This book is really a collection of two books about Jesus' parables by Kenneth Bailey. In the first book (Poet and Peasant), Bailey lays out a "literary-critical" methodology for interpreting Jesus' parables, in particular the parables found in the gospel of Luke. The "literary" part of his methodology focuses on literary structures that are common to the parables and how those structures can point you to Jesus' intended meaning. The "cultural" part of his methodology is to look at the parables This book is really a collection of two books about Jesus' parables by Kenneth Bailey. In the first book (Poet and Peasant), Bailey lays out a "literary-critical" methodology for interpreting Jesus' parables, in particular the parables found in the gospel of Luke. The "literary" part of his methodology focuses on literary structures that are common to the parables and how those structures can point you to Jesus' intended meaning. The "cultural" part of his methodology is to look at the parables through the eyes of a Middle Eastern peasant. Bailey spent a significant amount of his life living in the Middle East and found that Middle Eastern peasant culture (even today) provided insights into what the parables would have meant to Galileans in Jesus' day. He also gleaned insight from how Palestinian Christians today interpret the parables. After describing his methodology, the remainder of the first book and all of the second (Through Peasant Eye) discuss many of the parables found in Luke. The thing that interested me most about his approach is the "cultural" focus. I think we often stray away from the meaning of Jesus' teaching because of the vastly different culture we live in. So I found that aspect of his study of Jesus' parables to be fascinating. Some of it was eye-opening, especially for parables that we find difficult to interpret (e.g. the parable of the unjust steward, Luke 16:1-8). So I found this book to be interesting and enlightening. One warning: This book leans toward a scholarly approach (especially the first book), so it is not exactly what I would call "accessible" to most people. However, if you have an interest in Jesus' parables and are willing to slog through some dry scholarly stuff for the sake of better understanding, I highly recommend this book. For me, it was well worth it.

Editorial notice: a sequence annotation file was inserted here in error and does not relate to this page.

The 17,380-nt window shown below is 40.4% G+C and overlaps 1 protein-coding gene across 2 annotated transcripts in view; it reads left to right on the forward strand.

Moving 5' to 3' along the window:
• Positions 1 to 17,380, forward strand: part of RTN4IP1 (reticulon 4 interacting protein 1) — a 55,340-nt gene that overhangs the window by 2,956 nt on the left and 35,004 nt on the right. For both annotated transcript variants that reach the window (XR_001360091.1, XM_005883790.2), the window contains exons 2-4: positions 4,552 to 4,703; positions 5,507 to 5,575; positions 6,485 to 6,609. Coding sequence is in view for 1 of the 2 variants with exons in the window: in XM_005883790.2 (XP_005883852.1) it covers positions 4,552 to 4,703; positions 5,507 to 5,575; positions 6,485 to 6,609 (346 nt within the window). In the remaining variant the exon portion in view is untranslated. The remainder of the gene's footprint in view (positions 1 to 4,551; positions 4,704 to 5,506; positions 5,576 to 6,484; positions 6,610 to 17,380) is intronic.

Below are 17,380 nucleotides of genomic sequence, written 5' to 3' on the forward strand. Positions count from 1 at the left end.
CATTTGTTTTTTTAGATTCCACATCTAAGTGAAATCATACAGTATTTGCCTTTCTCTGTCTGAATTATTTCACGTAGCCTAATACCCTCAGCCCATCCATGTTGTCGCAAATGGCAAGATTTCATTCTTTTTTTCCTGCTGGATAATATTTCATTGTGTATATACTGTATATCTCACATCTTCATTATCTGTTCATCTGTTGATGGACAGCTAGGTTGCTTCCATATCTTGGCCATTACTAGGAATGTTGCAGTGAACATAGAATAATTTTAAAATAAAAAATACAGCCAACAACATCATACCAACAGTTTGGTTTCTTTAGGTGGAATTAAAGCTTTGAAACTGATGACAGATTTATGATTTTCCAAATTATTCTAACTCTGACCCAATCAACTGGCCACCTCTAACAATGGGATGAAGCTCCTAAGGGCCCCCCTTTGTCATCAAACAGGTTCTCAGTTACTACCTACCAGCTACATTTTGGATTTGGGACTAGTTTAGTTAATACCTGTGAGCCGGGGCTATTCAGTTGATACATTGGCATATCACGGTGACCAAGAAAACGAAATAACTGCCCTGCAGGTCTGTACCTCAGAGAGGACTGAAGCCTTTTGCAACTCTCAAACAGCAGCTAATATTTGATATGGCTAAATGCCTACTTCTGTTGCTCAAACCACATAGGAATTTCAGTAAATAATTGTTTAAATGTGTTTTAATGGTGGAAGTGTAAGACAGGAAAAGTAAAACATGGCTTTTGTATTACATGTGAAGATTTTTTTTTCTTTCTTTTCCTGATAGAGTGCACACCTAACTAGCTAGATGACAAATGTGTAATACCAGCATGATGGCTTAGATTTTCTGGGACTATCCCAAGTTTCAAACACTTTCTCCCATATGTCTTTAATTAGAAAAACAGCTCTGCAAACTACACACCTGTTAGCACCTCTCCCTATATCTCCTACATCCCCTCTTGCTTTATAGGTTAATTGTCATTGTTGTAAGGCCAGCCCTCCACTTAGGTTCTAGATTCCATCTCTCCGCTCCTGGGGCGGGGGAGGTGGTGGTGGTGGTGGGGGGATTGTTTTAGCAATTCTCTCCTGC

2. 5 out of 5